I started off this 4-part series by talking about how nostalgic I become when I see news items of entrance exams for professional colleges. In Part 2, I wrote about the daily grind of attending the school as well managing the coaching class schedule. Please read on for Part 3.
As the students started preparing intensely for their school exams as well as entrance exams for professional colleges, we parents also had our tasks cut out. Our job was to research and do some background checks on the professional colleges, the courses they offered, the fee structure, their infrastructure and so on and so forth. Initially it seemed to be very confusing. Colleges that came under Government purview had a different system, whereas private colleges had their own set of rules.
Since all the parents were in the same boat, we decided to set up a parents' group. On this group, we shared information about colleges, the dates when application forms were to be issued, the payment details, the last date for their submissions etc., This way we ensured that none of us would miss out on important deadlines. For the first time, I started maintaining a diary where I would note down all these details. By the way, the private universities/colleges start their admission process as early as November. The Government colleges as usual take their own time.
The private colleges conduct their own Entrance Exams. Generally, most of the children give about six to seven Entrance Exams! Be prepared for rising expenses at this time. You will not only be paying hefty school fee but coaching classes also come at a cost. Add to this travel expenses, books and stationary items, and the fee for all these application forms. Good education does come with costs attached.
It is a flurry of activity from November onwards. Filling online application forms, making payments online, and finally submitting the forms. The school as well as coaching institutes finish their syllabus by December and from then on, it is a series of preparatory tests and exams for the children. Our juggling still continued, that of driving my son to coaching class and from there to school everyday for two years!
Dates and centres for the twelfth grade final exam were announced. Time became a precious commodity. Before we knew it, the exams had started and also came to an end. The nerve wracking period doesn't end here. Immediately after his school exams, my son had to appear for the various entrance exams that he had applied for. I got to know areas in Bangalore which I had never ever heard of, as each exam centre was in different corners of Bangalore. While Google Maps was there, we would recce some of the areas that we were unfamiliar with, a day or two before the exams to ensure that it was actually 'the exam centre'.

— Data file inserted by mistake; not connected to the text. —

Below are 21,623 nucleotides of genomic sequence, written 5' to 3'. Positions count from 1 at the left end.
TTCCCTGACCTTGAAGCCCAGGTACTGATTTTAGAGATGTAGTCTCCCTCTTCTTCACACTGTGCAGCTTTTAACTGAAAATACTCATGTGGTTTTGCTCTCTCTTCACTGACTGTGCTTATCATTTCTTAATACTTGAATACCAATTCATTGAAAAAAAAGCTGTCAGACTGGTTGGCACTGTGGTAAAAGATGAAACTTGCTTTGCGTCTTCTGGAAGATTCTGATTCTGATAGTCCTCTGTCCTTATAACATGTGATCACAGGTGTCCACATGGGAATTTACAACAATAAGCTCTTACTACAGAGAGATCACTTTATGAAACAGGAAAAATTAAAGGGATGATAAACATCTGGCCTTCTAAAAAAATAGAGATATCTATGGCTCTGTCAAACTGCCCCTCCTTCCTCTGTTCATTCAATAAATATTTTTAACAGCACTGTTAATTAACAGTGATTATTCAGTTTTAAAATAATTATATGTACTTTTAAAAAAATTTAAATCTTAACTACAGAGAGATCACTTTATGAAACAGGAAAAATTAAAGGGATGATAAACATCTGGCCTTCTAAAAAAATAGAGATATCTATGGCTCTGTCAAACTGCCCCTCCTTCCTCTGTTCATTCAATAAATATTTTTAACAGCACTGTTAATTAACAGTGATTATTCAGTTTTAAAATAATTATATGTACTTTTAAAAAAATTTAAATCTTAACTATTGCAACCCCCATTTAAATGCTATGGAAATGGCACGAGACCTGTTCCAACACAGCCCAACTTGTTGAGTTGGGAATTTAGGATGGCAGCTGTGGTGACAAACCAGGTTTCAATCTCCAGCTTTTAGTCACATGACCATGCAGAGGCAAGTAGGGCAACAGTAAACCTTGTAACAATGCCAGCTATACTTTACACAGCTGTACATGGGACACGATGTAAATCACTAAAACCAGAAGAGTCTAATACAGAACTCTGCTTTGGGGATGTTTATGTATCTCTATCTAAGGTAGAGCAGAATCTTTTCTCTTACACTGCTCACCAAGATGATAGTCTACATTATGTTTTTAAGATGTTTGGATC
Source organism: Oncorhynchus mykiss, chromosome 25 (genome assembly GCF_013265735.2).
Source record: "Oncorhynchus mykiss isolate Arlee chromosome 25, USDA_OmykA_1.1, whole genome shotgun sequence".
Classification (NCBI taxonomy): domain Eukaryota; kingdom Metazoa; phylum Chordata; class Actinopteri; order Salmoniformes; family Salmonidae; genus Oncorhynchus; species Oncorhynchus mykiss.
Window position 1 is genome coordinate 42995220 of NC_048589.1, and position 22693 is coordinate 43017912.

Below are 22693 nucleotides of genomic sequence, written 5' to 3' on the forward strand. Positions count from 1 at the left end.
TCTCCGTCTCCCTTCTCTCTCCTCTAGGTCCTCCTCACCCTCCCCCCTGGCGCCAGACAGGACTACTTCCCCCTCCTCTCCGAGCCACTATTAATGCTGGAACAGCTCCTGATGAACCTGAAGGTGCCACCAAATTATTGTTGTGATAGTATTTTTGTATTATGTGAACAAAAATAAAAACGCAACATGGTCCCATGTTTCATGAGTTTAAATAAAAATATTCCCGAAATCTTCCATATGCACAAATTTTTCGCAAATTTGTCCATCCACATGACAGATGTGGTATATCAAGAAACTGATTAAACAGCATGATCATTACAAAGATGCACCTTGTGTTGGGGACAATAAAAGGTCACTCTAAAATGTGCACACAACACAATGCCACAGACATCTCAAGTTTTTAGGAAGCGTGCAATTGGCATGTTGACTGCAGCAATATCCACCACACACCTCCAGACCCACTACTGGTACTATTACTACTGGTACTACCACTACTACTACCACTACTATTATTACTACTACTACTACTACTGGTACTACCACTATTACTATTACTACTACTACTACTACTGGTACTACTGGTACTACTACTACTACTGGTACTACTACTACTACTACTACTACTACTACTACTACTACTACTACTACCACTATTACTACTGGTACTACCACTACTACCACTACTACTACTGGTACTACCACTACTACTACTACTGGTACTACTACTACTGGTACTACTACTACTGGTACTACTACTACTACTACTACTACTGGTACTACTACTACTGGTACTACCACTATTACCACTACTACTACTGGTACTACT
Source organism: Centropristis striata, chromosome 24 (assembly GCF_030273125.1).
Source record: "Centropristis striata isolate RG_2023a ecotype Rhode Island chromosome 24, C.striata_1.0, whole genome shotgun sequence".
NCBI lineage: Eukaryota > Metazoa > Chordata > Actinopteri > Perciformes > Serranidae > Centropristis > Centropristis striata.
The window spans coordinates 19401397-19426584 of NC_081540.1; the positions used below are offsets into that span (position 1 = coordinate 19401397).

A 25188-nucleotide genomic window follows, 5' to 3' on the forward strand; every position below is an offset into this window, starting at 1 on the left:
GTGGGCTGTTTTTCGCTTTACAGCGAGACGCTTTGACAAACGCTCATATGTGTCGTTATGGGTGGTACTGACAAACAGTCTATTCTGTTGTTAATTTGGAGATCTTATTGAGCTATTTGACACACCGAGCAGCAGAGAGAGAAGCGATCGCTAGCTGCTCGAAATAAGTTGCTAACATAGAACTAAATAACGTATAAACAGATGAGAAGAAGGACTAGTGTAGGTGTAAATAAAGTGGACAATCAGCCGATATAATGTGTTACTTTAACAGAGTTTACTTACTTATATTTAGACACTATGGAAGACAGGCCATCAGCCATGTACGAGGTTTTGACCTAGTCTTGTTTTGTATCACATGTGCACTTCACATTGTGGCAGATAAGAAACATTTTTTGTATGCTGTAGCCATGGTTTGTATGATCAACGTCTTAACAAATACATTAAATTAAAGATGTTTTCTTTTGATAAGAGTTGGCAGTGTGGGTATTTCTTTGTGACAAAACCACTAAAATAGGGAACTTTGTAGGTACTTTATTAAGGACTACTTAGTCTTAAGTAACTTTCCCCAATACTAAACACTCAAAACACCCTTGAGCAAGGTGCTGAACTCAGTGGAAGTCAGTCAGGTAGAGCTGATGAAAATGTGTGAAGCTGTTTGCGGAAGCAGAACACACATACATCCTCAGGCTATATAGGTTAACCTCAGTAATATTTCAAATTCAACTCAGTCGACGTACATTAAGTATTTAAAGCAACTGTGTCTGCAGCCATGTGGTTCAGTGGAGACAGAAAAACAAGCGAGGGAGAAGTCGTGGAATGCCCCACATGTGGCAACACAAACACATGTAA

Finally, the months of April and May arrived. This was marked by a frenzied activity of going from one centre to another to give entrance exams. The entire preparation of coaching classes was not only to make the students proficient in the subjects but it was also about training them to answer each question within two to three minutes. It was basically a race against time. To solve complicated and confusing questions using different logical steps within a given framework of time. To make it more challenging there was negative marking too!
After writing two or three exams my son started chilling. The two years of struggle was taking its toll and needed that chilling period. Most of his exams were over by May. Did I tell you that more than writing the exams it was waiting for the results which was nerve wracking? Some of the private institutes had already announced the results and had started with admission process. This was basically to get students to enroll into their institutes. I felt this was not fair on students and the parents. If all the results are announced around the same time, parents would have the leverage to take informed decisions (pick the best amongst the available)
I reiterate that one should let one's child decide what they are interested in. Most of the professional colleges announce a second and a third list of admissions. In such scenarios, your child might get into a reputed institute but the stream of their choice may not be available. The parents then try and convince the child that the name of the institute matters more than the stream of his/her interest. But, I would say that it is your child who will be going through the course and not you. Please let your child decide.
Well, by mid July my son was clear which University he wanted to get into and also got the stream of his choice. He was now all set for a new journey in the course of his life. For the first time, he was going to be living away from home.